Hearing Services of Nashville

Man making his ears pop on an airplane.

Ever have trouble with your ears on an airplane? Where out of the blue, your ears seem to be plugged? Someone you know may have recommended chewing gum. And you probably don’t even recognize why this works sometimes. Here are a few tricks for popping your ears when they feel clogged.

Pressure And Your Ears

Your ears, as it turns out, do an extremely good job at regulating pressure. Thanks to a handy little piece of anatomy called Eustachian tubes, the pressure of the environment is able to be regulated, adjusted, and equalized inside of your ears. Usually.

Inequalities in the pressure of the air can cause issues in situations where your Eustachian tubes are having trouble adjusting. If you’re sick, for example, or there is a lot of fluid buildup in the back of your ears, you might start suffering from something known as barotrauma, an uncomfortable and sometimes painful sensation of the ears caused by pressure differential. At higher altitudes, you experience a small amount of this exact condition.

The majority of the time, you won’t recognize differences in pressure. But you can feel pressure, pain, and crackling if your Eustachian tubes aren’t functioning efficiently or if the pressure differences are abrupt.

Where’s That Crackling Coming From?

You may become curious what’s causing that crackling since it’s not common in day to day situations. The crackling noise is often compared to the sound of “Rice Krispies”. In many cases, what you’re hearing is air getting around obstructions or impediments in your eustachian tubes. Unregulated changes in air pressure, failure of the eustachian tubes, or even congestion can all be the reason for those blockages.

Equalizing Ear Pressure

Any crackling, especially if you’re at high altitudes, will usually be caused by pressure imbalances. And if that happens, there are several ways to bring your inner ear and outer ear back into air-pressure-balance:

  • Toynbee Maneuver: This is actually just a fancy way to swallow. With your mouth closed, pinch your nose and swallow. Often this is a bit easier with water in your mouth (because it forces you to keep your mouth closed).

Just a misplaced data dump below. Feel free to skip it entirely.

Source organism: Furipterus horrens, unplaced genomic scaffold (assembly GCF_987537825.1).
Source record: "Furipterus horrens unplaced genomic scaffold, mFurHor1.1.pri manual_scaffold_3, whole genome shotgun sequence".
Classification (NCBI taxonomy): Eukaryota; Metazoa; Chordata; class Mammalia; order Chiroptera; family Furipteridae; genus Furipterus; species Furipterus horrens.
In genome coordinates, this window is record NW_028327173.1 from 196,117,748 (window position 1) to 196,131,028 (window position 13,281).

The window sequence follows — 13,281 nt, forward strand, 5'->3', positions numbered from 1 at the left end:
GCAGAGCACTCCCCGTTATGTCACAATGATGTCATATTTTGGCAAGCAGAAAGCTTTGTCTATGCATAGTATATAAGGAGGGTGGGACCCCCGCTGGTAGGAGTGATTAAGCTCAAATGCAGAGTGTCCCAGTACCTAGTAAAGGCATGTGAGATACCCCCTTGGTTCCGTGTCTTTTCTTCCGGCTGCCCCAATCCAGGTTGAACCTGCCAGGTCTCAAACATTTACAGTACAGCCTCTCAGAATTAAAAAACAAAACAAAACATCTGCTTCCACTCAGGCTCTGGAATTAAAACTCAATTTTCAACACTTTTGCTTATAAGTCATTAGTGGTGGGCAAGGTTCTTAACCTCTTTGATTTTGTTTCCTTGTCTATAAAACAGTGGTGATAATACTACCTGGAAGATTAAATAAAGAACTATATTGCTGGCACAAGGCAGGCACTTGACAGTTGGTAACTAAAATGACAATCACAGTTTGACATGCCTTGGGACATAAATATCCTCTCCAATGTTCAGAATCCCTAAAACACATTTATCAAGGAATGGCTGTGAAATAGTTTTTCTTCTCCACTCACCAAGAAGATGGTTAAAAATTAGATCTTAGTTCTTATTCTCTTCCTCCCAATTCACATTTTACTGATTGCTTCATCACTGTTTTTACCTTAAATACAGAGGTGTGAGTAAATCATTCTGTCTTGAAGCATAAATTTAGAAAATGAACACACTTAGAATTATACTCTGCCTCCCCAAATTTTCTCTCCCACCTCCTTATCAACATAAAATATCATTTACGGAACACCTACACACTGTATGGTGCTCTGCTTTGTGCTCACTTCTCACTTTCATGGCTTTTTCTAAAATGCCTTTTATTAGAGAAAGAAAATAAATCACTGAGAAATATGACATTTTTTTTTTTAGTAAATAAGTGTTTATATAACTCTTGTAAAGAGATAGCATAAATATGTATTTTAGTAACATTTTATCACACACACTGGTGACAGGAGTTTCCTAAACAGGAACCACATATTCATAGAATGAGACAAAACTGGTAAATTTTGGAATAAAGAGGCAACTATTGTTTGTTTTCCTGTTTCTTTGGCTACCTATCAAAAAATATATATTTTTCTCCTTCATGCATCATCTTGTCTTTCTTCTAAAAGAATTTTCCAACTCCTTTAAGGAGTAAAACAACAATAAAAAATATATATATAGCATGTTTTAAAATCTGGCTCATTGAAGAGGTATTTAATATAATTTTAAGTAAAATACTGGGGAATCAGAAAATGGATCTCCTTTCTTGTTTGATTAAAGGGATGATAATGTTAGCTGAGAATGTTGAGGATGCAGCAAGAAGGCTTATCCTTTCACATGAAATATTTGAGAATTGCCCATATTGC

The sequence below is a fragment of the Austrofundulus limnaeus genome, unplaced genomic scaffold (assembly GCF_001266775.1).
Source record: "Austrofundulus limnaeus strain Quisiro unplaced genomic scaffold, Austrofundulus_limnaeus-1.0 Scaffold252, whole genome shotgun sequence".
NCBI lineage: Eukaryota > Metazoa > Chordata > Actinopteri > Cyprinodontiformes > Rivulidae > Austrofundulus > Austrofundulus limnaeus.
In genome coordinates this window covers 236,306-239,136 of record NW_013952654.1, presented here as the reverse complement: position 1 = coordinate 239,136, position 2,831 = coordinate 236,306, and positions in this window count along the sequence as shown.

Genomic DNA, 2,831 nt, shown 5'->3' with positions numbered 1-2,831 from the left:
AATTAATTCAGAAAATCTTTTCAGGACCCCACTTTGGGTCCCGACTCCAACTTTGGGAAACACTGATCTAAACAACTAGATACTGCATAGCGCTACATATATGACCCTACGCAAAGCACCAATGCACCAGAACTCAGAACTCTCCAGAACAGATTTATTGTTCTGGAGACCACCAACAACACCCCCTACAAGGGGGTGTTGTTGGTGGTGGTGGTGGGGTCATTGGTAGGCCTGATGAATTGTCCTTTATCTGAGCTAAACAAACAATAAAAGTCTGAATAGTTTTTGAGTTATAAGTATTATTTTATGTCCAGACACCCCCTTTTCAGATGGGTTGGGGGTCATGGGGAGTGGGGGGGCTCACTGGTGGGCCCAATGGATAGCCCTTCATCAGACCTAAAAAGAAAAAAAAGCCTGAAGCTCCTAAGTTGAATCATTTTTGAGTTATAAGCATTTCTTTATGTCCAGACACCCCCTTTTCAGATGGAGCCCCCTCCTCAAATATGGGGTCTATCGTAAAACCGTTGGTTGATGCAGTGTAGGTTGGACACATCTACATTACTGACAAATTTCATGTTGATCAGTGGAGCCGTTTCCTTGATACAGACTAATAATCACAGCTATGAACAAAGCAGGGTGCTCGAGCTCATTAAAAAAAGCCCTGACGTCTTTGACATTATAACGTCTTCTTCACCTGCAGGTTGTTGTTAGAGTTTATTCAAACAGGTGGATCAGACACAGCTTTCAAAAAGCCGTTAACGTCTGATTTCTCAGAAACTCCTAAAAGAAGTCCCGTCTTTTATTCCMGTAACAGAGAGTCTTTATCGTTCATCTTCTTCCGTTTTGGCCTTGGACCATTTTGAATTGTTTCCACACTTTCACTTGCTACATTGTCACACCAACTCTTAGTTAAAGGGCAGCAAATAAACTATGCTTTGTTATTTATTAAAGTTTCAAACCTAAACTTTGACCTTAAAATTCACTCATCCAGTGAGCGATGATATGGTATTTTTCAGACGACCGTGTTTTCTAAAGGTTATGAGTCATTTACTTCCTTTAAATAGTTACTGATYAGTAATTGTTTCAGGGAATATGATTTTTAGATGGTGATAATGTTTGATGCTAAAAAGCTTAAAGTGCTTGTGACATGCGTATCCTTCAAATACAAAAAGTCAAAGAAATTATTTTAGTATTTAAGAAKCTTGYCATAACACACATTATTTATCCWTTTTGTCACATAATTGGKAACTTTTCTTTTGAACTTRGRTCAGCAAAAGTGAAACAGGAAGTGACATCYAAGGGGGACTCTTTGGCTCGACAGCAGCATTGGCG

• Frenzel Maneuver: Okay, try this tactic. Pinch your nose, close your mouth, and make “k” sounds with your tongue. You can also try clicking to see if that works.
  • Swallow: The muscles that trigger when you swallow will force your eustachian tubes to open, equalizing the pressure. This, incidentally, is also why you’re told to chew gum on an airplane; the swallowing is what equalizes the ear and chewing causes you to swallow.
  • Yawn: For the same reason that swallowing can be effective, try yawning. (if you can’t yawn on command, try imagining someone else yawning, that will usually work.)
  • Valsalva Maneuver: Try this if you’re still having problems: after pinching your nose and shutting your mouth, try blowing out without allowing any air escape. Theoretically, the pressure should be equalized when the air you try to blow out moves over your eustachian tubes.

Devices And Medications

If self-administering these maneuvers doesn’t help, there are medications and devices that are specially designed to help you handle the ear pressure. The cause of your barotrauma and it’s severeness will establish if these techniques or medications are right for you.

Special earplugs will work in some cases. In other cases, that may mean a nasal decongestant. It all depends on your scenario.

What’s The Trick?

Finding what works best for you and your eustachian tubes is the real key.

But you should make an appointment for a consultation if you can’t shake that feeling of blockage in your ear. Because this can also be a symptom of loss of hearing.


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The site information is for educational and informational purposes only and does not constitute medical advice. To receive personalized advice or treatment, schedule an appointment.
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